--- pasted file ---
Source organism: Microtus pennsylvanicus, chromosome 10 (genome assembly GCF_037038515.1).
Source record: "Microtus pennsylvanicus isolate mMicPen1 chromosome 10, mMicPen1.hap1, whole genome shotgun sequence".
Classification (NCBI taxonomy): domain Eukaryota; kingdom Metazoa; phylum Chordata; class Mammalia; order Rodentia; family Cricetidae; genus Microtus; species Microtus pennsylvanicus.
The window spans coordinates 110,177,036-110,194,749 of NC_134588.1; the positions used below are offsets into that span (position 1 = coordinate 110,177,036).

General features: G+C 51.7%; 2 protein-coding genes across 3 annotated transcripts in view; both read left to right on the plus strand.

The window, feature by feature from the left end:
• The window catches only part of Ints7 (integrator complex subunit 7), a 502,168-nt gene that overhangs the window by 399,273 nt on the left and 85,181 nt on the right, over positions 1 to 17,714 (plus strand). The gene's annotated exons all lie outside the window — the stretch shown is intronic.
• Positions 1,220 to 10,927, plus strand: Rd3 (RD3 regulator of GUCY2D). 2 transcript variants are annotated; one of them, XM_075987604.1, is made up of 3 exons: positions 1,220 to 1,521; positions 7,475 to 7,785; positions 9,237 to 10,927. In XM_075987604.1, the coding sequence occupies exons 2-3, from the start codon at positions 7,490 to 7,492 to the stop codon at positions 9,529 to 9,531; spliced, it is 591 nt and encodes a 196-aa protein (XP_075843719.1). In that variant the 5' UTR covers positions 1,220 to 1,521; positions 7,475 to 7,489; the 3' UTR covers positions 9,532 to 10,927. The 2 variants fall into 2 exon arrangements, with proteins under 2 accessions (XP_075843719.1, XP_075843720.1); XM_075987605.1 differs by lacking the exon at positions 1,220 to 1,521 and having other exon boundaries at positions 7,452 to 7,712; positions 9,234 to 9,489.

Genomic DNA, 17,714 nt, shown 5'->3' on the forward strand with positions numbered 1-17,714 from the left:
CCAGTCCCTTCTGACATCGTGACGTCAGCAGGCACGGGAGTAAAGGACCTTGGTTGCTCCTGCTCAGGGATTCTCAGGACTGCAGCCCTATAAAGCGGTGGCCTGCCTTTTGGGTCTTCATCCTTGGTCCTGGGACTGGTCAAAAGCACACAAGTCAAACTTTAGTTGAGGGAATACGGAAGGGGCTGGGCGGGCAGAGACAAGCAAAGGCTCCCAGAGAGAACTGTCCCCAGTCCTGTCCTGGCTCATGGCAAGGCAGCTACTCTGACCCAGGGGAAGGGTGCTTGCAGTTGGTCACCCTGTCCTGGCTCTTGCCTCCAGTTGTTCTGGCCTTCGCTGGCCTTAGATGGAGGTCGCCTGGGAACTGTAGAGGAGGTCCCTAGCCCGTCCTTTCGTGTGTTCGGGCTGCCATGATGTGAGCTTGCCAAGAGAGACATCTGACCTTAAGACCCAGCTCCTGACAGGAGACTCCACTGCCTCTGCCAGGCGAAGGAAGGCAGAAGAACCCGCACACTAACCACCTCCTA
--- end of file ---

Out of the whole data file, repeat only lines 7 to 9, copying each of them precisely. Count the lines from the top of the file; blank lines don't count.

• The window catches only part of Ints7 (integrator complex subunit 7), a 502,168-nt gene that overhangs the window by 399,273 nt on the left and 85,181 nt on the right, over positions 1 to 17,714 (plus strand). The gene's annotated exons all lie outside the window — the stretch shown is intronic.
• Positions 1,220 to 10,927, plus strand: Rd3 (RD3 regulator of GUCY2D). 2 transcript variants are annotated; one of them, XM_075987604.1, is made up of 3 exons: positions 1,220 to 1,521; positions 7,475 to 7,785; positions 9,237 to 10,927. In XM_075987604.1, the coding sequence occupies exons 2-3, from the start codon at positions 7,490 to 7,492 to the stop codon at positions 9,529 to 9,531; spliced, it is 591 nt and encodes a 196-aa protein (XP_075843719.1). In that variant the 5' UTR covers positions 1,220 to 1,521; positions 7,475 to 7,489; the 3' UTR covers positions 9,532 to 10,927. The 2 variants fall into 2 exon arrangements, with proteins under 2 accessions (XP_075843719.1, XP_075843720.1); XM_075987605.1 differs by lacking the exon at positions 1,220 to 1,521 and having other exon boundaries at positions 7,452 to 7,712; positions 9,234 to 9,489.

Genomic DNA, 17,714 nt, shown 5'->3' on the forward strand with positions numbered 1-17,714 from the left: